Canada isn’t the only one having a big birthday in 2017. Montréal turns 375 and the city will be having its own celebratory bash that will rival the national goings-on from coast to coast. And that’s a typical move for the world’s second-largest francophone city (after Paris). Always the rambunctious member of the Canadian family, Montréal loves to dance to its own drum and remind its Anglophone siblings that while Montréal may technically be Canadian, its heart is Quebecois.
Settled as a French mission in 1642 by Paul Chomedey de Maisonneuve and Jeanne Mance (both of whose names you’ll see on street signs and parks around the city), the Montréal of today gives a taste of both Anglo and French influence to it's visitors. It’s like the Canadian New Orleans with a vibrant and fun-loving nightlife scene that attracts American bachelor and bachelorette parties in droves due to the much more liberal nature with which Montréalers live life. With the strong American dollar, and inexpensive flights in comparison to those that cross the Atlantic, Montréal's other persona is a hot destination for tastemakers looking for an affordable version of Europe.
The festivities through 2017 will unite legions of travelers with so many events taking places in the city that there’s practically something to do every day in honor of the anniversary. Events will be as grand as the illumination of the Jacques Cartier Bridge, which will set a record as the most costly and ambitious bridge installation on earth, and as down-to-earth as Curling en Lumière, where you can have a chance to give the sport a try under the warm glow of a dynamic sound and light performance. This favorite Canadian ice sport along with other out-of-the-box winter activities are part of the array of events that fall under the umbrella of the internationally acclaimed Montréal en Lumiere.
For a complete list of events being in held as a part of Montréal's 375th anniversary visit www.375mtl.com.
In addition to 2017’s special events, Montréal's evergreen attractions are enticing enough on their own to lure every type of traveler. Some top favorites are the ever-evolving culinary scene, farm-fresh markets, an incredible collection of architectural marvels dotting the cityscape, and the Gay Village, a thriving LGBTQ scene anchored in a vibrant neighborhood.
Historical records show the emergence of gay culture centralized around the current-day Gay Village as early as the 1860s, and the city has been a beacon of free expression ever since. Today, while the famous nightlife still roars down rue Ste-Catherine (as does the wildly popular Pride Parade each summer), the welcoming attitude towards LGBTQ travelers and locals extends to all the neighborhoods around town.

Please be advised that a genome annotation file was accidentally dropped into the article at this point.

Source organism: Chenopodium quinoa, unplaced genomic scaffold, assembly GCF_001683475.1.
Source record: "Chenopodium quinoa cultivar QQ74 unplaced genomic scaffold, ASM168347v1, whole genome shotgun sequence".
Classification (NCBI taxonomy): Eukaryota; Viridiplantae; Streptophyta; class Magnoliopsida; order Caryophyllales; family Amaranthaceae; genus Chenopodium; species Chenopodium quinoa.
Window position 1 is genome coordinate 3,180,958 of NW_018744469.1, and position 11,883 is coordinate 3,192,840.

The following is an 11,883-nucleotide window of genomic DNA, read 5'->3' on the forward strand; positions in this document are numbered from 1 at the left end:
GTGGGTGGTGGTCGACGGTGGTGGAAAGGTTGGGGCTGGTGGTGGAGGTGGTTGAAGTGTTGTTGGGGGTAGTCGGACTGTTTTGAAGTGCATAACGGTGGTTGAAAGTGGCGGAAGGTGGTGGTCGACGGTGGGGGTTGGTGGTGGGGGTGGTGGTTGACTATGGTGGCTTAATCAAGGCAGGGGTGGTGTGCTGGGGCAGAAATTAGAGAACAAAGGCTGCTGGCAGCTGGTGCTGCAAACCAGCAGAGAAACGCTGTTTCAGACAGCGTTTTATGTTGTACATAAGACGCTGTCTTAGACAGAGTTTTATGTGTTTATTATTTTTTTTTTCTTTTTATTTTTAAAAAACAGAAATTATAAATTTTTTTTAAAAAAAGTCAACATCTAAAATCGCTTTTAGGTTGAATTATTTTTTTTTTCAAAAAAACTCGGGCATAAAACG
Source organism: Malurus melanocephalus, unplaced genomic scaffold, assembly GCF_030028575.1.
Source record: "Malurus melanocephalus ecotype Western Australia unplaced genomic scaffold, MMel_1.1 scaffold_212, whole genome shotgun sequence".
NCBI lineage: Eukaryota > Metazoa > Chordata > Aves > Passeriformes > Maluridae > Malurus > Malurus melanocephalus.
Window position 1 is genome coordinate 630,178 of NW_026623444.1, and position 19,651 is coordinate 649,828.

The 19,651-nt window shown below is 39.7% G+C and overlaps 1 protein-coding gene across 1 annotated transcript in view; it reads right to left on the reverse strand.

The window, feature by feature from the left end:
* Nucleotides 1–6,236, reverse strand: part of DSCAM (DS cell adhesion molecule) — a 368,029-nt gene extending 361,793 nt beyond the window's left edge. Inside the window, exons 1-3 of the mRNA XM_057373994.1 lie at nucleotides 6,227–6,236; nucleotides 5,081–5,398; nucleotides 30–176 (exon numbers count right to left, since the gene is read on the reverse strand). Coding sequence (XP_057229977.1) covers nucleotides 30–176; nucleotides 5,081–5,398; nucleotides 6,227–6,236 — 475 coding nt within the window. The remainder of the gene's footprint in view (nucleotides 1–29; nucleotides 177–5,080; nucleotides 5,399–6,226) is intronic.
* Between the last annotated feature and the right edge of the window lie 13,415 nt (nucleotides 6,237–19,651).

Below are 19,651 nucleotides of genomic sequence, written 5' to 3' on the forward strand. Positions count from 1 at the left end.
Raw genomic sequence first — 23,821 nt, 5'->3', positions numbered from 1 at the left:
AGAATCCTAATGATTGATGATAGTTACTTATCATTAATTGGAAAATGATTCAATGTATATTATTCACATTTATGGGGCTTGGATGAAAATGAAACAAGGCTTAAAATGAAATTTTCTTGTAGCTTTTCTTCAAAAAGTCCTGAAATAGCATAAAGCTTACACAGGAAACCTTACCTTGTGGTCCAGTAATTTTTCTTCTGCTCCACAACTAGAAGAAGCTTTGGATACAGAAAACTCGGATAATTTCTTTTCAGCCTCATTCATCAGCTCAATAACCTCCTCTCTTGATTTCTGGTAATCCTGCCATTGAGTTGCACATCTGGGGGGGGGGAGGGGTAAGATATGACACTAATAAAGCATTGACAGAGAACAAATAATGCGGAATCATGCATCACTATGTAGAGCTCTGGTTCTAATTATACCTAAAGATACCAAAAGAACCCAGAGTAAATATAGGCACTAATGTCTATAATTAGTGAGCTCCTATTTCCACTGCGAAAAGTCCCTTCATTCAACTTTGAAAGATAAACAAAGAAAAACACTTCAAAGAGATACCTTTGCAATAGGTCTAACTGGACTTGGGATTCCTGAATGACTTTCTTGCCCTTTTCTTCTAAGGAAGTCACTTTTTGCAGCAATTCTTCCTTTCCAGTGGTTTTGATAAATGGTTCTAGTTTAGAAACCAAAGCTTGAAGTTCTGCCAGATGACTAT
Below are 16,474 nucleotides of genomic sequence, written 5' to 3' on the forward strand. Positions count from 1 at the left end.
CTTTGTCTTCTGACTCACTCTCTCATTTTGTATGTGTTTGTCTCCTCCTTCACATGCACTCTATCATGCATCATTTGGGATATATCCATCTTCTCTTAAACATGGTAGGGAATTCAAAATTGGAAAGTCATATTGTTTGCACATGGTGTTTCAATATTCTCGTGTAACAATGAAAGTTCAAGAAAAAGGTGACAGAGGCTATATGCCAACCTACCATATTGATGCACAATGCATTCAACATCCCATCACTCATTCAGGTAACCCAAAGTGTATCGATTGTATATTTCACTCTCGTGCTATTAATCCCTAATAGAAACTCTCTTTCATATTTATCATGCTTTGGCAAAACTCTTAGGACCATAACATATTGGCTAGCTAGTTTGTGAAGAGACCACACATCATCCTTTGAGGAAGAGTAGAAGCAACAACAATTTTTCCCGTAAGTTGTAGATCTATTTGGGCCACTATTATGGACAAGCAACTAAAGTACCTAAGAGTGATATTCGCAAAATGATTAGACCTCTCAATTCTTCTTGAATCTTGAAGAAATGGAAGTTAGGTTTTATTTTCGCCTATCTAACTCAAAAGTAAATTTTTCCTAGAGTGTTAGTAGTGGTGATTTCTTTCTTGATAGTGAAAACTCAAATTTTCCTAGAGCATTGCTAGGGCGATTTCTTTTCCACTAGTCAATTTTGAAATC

Montréal has a proud history of championing LGBT equality. And this year will be particularly prideful. From August 10 – 20, Quebec's most populous city will host the first annual Canada Pride celebration. Montréal Pride is organizing the event, which will be the largest Pride festival in the Francophone world. Canada Pride spans 11 days, includes 150 exciting events, and is expected to welcome more than 2.5 million guests.
The city’s food, too, has deep roots older than most other metropolises in North America. The French penchant for farm-fresh markets is still an important part of everyday life. And these culinary traditions blend together seamlessly with the rich tapestry of other cultures that have brought their own recipes to Canada as well.
Try the maple drizzled salmon at Jean Talon Market, then stop for espresso at Cafe Olimpico before devouring a fresh bagel at St-Viateur that’ll surely change your mind about which city in the world has the best bread ring…
Like Montréal's dynamic food scene, the city’s architectural gems run the spectrum from historical relics to modernist masterpieces. Wander down the cobblestone streets of the Vieux Port to uncover the old-world charm tucked behind cathedral spires and thick-cut brick. Then turn your attention to some of the most daring contemporary design found anywhere on the planet.
In a way, Montréal's ultra-modern persona also has an anniversary this year—it’s been five decades since Montréal hosted The World Expo and all eyes were on the burgeoning cityscape. Its forward gaze ushered in a brand new era of modernist architecture throughout the city and Canada that largely started with a small collection of architectural statement pieces like Moshe Safdi’s Habitat housing project. Safdi later went on to design some of Canada’s most important architecture including the National Gallery of Canada in Ottawa.
The city’s inspired design spirit continues to alter the visual culture as new urban projects continue to unveil themselves, from an outdoor spa built in an old barge, to the incredible graffiti art lining rue St-Laurent.
The mix of permanent institutions with Montréal's one-time-only events held in honor of its 375th anniversary will surely make 2017 the most lively and entertaining year in the city's history.
Want to know more? Check out Destination Canada's LGBT travel page for more awesome travel experiences.